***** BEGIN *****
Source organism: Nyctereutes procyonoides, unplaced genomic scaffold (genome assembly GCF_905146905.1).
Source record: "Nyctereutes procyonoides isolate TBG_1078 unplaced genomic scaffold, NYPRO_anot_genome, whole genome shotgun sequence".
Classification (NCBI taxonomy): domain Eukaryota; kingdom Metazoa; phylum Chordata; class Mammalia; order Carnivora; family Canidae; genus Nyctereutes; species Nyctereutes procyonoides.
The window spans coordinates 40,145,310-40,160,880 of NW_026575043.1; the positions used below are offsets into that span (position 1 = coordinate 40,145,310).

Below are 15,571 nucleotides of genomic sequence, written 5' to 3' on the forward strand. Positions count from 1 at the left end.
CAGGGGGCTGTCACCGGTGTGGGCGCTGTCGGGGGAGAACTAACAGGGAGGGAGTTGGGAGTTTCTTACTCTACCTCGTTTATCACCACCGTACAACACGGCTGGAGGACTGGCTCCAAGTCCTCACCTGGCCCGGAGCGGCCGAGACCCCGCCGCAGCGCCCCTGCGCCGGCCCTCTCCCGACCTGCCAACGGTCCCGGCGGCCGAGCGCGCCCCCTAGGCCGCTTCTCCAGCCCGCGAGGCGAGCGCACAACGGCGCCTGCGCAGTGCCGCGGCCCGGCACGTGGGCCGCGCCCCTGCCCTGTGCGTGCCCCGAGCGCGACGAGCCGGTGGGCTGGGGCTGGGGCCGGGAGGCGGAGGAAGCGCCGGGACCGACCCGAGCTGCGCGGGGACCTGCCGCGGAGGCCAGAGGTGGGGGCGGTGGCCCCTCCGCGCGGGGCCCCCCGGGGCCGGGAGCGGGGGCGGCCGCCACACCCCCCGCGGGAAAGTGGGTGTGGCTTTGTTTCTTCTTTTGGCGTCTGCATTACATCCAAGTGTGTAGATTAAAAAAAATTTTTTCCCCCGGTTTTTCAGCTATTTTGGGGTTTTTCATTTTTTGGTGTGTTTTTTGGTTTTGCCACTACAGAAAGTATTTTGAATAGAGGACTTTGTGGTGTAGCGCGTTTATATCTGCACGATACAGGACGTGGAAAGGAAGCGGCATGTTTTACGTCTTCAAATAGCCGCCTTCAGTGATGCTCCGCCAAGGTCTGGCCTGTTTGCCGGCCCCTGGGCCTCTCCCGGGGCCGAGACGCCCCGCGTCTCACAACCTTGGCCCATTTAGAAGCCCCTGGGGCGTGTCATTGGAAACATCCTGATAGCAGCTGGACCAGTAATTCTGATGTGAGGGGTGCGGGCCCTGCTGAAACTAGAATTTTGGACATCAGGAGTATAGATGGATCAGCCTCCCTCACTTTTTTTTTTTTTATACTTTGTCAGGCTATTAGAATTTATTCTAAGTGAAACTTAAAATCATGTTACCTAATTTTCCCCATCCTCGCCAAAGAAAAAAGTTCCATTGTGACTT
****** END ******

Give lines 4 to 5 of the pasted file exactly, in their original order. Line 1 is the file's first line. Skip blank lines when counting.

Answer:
The window spans coordinates 40,145,310-40,160,880 of NW_026575043.1; the positions used below are offsets into that span (position 1 = coordinate 40,145,310).

Below are 15,571 nucleotides of genomic sequence, written 5' to 3' on the forward strand. Positions count from 1 at the left end.